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The ANA Messenger - Spring Edition

Published: June 6, 2013
Social and Economic Development Strategies (SEDS), Environmental Regulatory Enhancement

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Getting to Know Us
Napua Harbottle

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Napua Harbottle standing under a tree

  1. Can you provide us with some background, including what lead you to the kind of work you do for ANA?

    At first thought, my former careers as a T.V. Producer and a Botanist don't seem a likely fit for becoming a Training Specialist for Kā'anani'au, but in actuality, both careers have contributed to my ability to coordinate and make presentations for training workshops and webinars.  Having to write grants and manage projects as a botanist, I have an edge when it comes to providing TA to potential and active grantees.  My involvement in the Hawaiian culture is also extensive and adds to my passion for helping other native cultures to thrive.   I bring strengths from both my professional and personal backgrounds to fulfill my responsibilities in providing training and technical assistance to those interested in applying to ANA to fund projects for native communities.
  2. What do you enjoy most about your job?

    The best thing about being a Training Specialist for ANA, is being in a position where I can see the birth and infancy stages of many wonderful project ideas.  I get to witness the passion that our native people have for their culture and communities.
  3. Can you share with our readers your thoughts on the importance of environmental efforts?  What do you see in the communities you have visited that speaks to this?

    The influx of invasive species is a huge environmental issue here in the Pacific.  The presence of these species not only degrade our natural environment, but also have a negative impact on our cultures, as our Pacific Island cultures are directly connected to the land.  Many folks don't realize how small our islands are in comparison to the continental U.S., but this limits our resources, one of them being ka wai ola loa/the life giving waters of Kane (fresh water).  Invasive species degrade our watersheds and in the long term, our water quality.  Efforts to improve and reverse this trend are important for the perpetuation of our island cultures and communities.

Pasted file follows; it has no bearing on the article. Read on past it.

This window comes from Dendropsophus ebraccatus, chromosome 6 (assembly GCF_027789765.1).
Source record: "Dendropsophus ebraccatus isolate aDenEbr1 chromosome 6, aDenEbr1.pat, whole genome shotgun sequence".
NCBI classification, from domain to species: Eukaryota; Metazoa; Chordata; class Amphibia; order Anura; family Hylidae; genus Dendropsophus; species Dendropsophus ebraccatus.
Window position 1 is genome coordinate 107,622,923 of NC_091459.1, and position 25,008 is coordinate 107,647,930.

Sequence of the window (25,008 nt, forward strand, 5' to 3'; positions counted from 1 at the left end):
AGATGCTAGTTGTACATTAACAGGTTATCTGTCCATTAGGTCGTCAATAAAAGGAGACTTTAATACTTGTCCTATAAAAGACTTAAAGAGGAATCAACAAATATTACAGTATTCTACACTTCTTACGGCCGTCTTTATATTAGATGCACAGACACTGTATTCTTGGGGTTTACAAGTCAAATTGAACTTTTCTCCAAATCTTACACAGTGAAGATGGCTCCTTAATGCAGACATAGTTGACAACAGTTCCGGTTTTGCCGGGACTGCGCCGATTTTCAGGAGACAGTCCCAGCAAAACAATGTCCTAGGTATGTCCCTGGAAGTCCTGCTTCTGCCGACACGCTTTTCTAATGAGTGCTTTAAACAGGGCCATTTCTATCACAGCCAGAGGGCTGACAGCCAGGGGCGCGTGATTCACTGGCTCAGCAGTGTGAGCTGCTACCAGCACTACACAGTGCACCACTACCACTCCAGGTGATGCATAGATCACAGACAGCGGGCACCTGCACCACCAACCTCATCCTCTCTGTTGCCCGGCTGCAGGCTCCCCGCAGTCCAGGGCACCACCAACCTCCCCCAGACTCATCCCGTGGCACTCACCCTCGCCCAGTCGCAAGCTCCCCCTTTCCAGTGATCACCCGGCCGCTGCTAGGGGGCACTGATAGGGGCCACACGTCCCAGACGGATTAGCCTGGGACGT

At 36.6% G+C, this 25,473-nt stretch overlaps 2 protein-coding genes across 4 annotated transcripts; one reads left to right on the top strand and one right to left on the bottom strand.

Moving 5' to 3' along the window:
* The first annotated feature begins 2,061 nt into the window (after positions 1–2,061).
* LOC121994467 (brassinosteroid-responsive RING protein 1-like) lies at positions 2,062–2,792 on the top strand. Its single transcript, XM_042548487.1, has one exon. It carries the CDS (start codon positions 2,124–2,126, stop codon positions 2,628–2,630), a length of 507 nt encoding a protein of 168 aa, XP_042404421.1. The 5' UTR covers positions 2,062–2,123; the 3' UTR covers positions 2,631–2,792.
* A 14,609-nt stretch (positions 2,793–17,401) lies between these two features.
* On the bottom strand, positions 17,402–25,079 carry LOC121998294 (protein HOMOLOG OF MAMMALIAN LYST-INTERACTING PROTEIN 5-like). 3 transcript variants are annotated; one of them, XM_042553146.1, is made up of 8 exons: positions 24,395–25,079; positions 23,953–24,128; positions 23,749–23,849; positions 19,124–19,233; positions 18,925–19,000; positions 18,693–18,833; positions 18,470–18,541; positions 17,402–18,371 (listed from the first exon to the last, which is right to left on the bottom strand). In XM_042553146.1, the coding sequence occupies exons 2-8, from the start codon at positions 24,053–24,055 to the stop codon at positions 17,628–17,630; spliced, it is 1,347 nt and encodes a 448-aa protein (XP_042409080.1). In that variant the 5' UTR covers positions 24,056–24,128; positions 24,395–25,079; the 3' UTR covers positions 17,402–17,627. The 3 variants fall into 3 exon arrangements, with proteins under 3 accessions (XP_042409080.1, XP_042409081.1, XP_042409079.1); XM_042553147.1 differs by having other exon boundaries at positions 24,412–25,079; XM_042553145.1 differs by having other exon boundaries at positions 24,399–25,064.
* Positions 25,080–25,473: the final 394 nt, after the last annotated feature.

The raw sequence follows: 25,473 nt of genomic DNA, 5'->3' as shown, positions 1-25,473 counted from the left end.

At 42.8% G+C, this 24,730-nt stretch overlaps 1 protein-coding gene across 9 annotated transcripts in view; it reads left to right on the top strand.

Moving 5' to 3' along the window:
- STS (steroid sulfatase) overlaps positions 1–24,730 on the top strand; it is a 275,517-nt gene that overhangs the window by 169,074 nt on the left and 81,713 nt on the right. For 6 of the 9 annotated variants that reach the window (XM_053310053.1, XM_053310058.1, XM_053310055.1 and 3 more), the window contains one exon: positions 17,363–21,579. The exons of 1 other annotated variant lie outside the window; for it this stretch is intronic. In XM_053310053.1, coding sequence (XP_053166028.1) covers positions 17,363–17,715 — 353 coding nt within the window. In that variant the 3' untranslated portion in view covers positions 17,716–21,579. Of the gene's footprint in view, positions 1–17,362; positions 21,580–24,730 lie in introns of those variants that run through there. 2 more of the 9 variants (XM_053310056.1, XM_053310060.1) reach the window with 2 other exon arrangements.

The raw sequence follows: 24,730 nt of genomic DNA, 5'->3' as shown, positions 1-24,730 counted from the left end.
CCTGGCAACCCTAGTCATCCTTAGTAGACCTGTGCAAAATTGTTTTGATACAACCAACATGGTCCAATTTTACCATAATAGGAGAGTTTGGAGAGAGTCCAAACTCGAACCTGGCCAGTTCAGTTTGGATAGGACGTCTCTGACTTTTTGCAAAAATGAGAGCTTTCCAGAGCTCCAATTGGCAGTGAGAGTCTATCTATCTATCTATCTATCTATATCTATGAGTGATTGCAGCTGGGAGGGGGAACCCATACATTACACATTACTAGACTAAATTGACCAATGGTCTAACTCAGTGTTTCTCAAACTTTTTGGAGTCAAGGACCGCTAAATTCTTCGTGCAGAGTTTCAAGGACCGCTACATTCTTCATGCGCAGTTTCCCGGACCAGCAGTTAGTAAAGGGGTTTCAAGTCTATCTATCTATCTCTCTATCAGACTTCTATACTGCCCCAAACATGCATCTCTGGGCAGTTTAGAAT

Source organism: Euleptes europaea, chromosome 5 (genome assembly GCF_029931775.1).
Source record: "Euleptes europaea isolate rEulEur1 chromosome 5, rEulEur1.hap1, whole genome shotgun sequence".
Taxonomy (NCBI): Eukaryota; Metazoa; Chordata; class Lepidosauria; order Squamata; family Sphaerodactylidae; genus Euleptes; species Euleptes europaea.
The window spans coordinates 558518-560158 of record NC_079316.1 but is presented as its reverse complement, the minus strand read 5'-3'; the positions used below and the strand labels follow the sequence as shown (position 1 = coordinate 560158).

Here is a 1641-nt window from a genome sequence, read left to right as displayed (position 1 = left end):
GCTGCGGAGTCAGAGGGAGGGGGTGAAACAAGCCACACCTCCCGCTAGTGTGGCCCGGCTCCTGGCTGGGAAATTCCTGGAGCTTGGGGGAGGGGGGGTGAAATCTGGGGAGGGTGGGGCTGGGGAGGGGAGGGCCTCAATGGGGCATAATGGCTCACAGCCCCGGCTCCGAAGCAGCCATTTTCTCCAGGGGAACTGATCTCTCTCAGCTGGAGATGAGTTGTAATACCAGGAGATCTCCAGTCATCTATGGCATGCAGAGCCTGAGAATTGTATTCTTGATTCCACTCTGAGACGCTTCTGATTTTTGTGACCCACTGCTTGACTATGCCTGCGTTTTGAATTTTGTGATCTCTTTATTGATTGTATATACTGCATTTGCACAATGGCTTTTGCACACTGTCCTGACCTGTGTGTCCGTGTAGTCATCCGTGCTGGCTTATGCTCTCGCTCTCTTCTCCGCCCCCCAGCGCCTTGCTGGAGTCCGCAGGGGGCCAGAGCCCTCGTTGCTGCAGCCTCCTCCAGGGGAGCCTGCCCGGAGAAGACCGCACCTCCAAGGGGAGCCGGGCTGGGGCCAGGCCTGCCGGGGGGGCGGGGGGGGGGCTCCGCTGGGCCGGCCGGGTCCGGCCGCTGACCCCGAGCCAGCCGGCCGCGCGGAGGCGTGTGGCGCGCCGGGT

4. What are some of your interests or hobbies?  What do you like to do most in your free time?

    I have always been interested in nature, specifically plants.  This interest led me to obtain a degree in Botany, but also connected me to my culture.  Today, I am a practitioner of l ā'au lapa'au (Hawaiian medicine) and enjoy cultivating kalo (taro) to make poi, a Hawaiian staple.  In my free time I love to go hiking.  I also love getting together with my 3 children and grandson (and friends) for a good meal, which means I love to cook and EAT!
  5. Is there anything else you would like to share?

    Being part of the ANA family allows me to give back to my community in a way that I never imagined.  I am privileged to be part of this organization!  Me ka Ha'aha'a  (with humbleness)

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Last Reviewed: October 17, 2016